There was more than the usual anticipation for Pep Guardiola’s scheduled press conference last Friday, four days after Manchester City had been accused by the Premier League of systematically misleading the league about the true state of their finances for nearly a decade.
This, after all, is the celebrated coach who insisted last year: “If they lie to me, the day after, I am not here.”
Already regarded as the best in the world before he won four Premier League titles in six full seasons with City, how would he react to accusations which, if true, would cast doubt on all he has achieved since 2016, a period which now amounts to almost half of his career in management?
But far from admitting to any concern that there might be substance behind these stubborn allegations, Guardiola set out to show the world that he could not be any more Sky Blue-pilled.
According to City’s coach, his club “have already been condemned” (they have not), “we had already sentence” (they did not), and the charges against City can be understood as a plot by rivals who are scheming to grab in the courts what they weren’t good enough to win on the pitch.
Guardiola even went so far as to wonder who would compensate City if the charges do not stand up: “What happen if, in the same situation that Uefa happen, we are innocent – what happen to restore or pay back our damage?”
You might have thought he would try to steer away from the question of damages, given the possibility that City might be found guilty.
But to Guardiola this is just the Uefa charge all over again. He talked about the nine teams who had written to Uefa asking for City to be thrown out of the Champions League.
“Burnley, Wolves, Leicester, Newcastle, Spurs, Arsenal, United, Liverpool, Chelsea. Out of the Champions League. They wanted that position.”
Later he would return to the subject of those nine teams: “What these nine teams has done, I don’t forget it. These nine teams, I don’t forget it what they have done.”
But if that made it sound like he was nursing a personal grudge against these teams, the first time he mentioned them, he had added a serene if cynical aphorism: “Like Julius Caesar said, in this world, there are not enemies or friends, there are just interests.”
Who would argue with such a judge of human affairs as Julius Caesar? The only thing is, it’s hard to find a record of Caesar ever saying this. Misattribution of quotes is an internet plague. Maybe Pep saw this quote superimposed on a picture of Julius Caesar on Instagram. It could equally have been added to a picture of Winston Churchill or Ye.
Actually the quote sounds like a remark by Lord Palmerston, then Britain’s foreign secretary, to the House of Commons in 1848: “We [i.e. the British Empire] have no eternal allies, and we have no perpetual enemies. Our interests are eternal and perpetual, and those interests it is our duty to follow.”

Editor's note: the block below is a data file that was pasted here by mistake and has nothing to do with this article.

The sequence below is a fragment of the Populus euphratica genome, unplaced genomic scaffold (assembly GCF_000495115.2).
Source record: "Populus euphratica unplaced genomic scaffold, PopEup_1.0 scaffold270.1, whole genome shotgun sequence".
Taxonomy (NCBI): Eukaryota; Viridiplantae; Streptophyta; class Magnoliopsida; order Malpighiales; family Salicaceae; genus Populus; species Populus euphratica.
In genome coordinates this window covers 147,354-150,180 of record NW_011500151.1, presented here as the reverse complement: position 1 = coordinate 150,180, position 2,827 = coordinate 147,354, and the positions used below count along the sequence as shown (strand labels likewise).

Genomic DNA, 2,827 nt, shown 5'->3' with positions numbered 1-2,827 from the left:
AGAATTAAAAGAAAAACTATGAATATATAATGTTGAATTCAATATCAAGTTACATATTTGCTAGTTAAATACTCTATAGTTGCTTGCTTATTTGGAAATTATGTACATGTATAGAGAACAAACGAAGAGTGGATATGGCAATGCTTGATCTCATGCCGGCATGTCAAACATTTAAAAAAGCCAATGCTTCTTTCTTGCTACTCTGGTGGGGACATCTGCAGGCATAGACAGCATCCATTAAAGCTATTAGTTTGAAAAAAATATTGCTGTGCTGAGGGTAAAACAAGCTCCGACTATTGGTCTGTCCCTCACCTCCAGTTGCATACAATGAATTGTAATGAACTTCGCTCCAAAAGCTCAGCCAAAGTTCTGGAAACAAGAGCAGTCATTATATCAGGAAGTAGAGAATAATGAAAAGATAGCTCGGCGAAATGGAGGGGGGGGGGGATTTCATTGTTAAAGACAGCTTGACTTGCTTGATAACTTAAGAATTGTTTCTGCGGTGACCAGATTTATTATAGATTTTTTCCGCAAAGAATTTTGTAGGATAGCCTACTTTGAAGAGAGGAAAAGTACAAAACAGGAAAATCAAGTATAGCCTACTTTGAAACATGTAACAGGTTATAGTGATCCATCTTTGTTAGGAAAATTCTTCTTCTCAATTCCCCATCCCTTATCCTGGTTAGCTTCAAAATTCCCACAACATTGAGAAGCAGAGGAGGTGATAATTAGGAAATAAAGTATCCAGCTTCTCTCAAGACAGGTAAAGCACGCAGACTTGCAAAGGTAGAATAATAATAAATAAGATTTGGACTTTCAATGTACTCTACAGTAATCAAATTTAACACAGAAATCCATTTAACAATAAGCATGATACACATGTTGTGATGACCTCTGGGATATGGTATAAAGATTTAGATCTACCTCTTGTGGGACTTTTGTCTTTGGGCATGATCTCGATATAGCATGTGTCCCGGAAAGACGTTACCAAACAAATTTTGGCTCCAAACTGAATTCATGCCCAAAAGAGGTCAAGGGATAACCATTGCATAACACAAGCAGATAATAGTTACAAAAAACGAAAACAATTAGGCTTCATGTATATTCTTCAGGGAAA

Palmerston is remembered in Ireland as the absentee landlord of the huge estate at Mullaghmore in Sligo that would later be owned by Lord Mountbatten. He ordered the building of Mullaghmore’s famous harbour, and of Classiebawn Castle which overlooks the peninsula. He also took advantage of the opportunity presented by the Famine to deport 2,000 of his starving tenants to Canada aboard coffin ships.
An early adopter of the view that “Ireland is full”, he wrote to his friend Lord Russell, the prime minister of the day: “It is useless to disguise the truth that any great improvement in the social system of Ireland must be founded upon an extensive change in the present state of agrarian occupation, and that this change necessarily implies a long continued and systematic ejectment of Smallholders and of Squatting Cottiers”.
When he came out with the line [mis]quoted by Pep, Palmerston was defending himself against charges of doing a secret deal with the Tsar of Russia. Followers of City’s travails will see a contemporary resonance in the fact that much of that debate revolved around whether parliamentary investigators should be granted access to historic state documents which could contain material relevant to the enquiries.
Palmerston scoffed at one point: “I have only to say, that if a Secret Committee have to go through the 2,775 volumes of documents, I wish them joy of their task.”
If Pep admires Caesar enough to misquote him in press conferences, here’s something he actually did say. Caesar’s wife Pompeia had an admirer called Publius Clodius Pulcher, who was caught one night infiltrating a women-only religious festival with the apparent intention of seducing Pompeia. A scandal erupted and Clodius was tried for sacrilege.
Plutarch tells us what happened next: “Caesar divorced Pompeia at once, but when he was summoned to testify at the trial, he said he knew nothing about the matters with which Clodius was charged. His statement appeared strange, and the prosecutor therefore asked:, “Why, then, didst thou divorce thy wife?”
“Because,” said Caesar, “I thought my wife ought not even to be under suspicion.”
And so the saying “Caesar’s wife must be above suspicion” became an aphorism about the standards of conduct required in public affairs.
We know now that Pep Guardiola is no Julius Caesar. For Caesar suspicion was intolerable, but Pep, it turns out, can live with it.
“There can be suspicions, it’s okay. It’s okay. They doubt about us, it’s okay. There are accusations, it’s okay.”
Mere appearances don’t worry him. The matter is with the lawyers now.
In the meantime, City play on. As their players limbered up for kick-off against Aston Villa the City fans unfurled a banner reading “Pannick On The Streets Of London” in tribute to Lord Pannick, the illustrious barrister City have hired to lead their defence.
The fans booed the Premier League anthem, then ran through their updated song repertoire: F**k the Premier League, Sheikh Mansour my Lord, Sheikh Mansour, and We’ll cheat when we want.
Lord Pannick must be over the moon with that.